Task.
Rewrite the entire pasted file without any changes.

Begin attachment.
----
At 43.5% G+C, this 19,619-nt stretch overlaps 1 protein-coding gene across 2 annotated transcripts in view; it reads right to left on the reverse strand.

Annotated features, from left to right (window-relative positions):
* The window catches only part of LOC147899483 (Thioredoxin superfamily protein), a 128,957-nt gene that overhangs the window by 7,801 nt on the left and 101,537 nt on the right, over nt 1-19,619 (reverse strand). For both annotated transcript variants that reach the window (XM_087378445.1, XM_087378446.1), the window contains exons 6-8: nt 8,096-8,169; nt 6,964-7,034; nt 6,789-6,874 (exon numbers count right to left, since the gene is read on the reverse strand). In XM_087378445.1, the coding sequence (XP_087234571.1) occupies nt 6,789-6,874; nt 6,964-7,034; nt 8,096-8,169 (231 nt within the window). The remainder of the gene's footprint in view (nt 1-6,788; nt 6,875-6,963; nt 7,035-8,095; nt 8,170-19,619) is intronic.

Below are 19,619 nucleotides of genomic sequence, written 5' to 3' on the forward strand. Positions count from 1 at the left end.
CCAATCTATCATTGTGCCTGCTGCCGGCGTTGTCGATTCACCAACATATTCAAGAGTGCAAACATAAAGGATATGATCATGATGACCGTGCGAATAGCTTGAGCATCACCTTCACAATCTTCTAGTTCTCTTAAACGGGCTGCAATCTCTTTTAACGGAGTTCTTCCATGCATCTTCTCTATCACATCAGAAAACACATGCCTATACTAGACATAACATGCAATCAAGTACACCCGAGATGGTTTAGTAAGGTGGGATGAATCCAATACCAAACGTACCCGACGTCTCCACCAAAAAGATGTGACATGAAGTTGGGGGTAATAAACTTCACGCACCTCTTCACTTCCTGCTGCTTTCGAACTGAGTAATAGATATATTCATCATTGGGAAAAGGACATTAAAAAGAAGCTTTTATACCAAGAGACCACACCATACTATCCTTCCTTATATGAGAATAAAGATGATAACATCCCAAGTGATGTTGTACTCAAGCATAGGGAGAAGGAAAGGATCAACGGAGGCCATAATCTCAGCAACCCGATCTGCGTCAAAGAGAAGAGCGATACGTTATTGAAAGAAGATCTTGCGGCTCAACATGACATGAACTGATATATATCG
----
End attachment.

At 43.5% G+C, this 19,619-nt stretch overlaps 1 protein-coding gene across 2 annotated transcripts in view; it reads right to left on the reverse strand.

Annotated features, from left to right (window-relative positions):
* The window catches only part of LOC147899483 (Thioredoxin superfamily protein), a 128,957-nt gene that overhangs the window by 7,801 nt on the left and 101,537 nt on the right, over nt 1-19,619 (reverse strand). For both annotated transcript variants that reach the window (XM_087378445.1, XM_087378446.1), the window contains exons 6-8: nt 8,096-8,169; nt 6,964-7,034; nt 6,789-6,874 (exon numbers count right to left, since the gene is read on the reverse strand). In XM_087378445.1, the coding sequence (XP_087234571.1) occupies nt 6,789-6,874; nt 6,964-7,034; nt 8,096-8,169 (231 nt within the window). The remainder of the gene's footprint in view (nt 1-6,788; nt 6,875-6,963; nt 7,035-8,095; nt 8,170-19,619) is intronic.

Below are 19,619 nucleotides of genomic sequence, written 5' to 3' on the forward strand. Positions count from 1 at the left end.
CCAATCTATCATTGTGCCTGCTGCCGGCGTTGTCGATTCACCAACATATTCAAGAGTGCAAACATAAAGGATATGATCATGATGACCGTGCGAATAGCTTGAGCATCACCTTCACAATCTTCTAGTTCTCTTAAACGGGCTGCAATCTCTTTTAACGGAGTTCTTCCATGCATCTTCTCTATCACATCAGAAAACACATGCCTATACTAGACATAACATGCAATCAAGTACACCCGAGATGGTTTAGTAAGGTGGGATGAATCCAATACCAAACGTACCCGACGTCTCCACCAAAAAGATGTGACATGAAGTTGGGGGTAATAAACTTCACGCACCTCTTCACTTCCTGCTGCTTTCGAACTGAGTAATAGATATATTCATCATTGGGAAAAGGACATTAAAAAGAAGCTTTTATACCAAGAGACCACACCATACTATCCTTCCTTATATGAGAATAAAGATGATAACATCCCAAGTGATGTTGTACTCAAGCATAGGGAGAAGGAAAGGATCAACGGAGGCCATAATCTCAGCAACCCGATCTGCGTCAAAGAGAAGAGCGATACGTTATTGAAAGAAGATCTTGCGGCTCAACATGACATGAACTGATATATATCG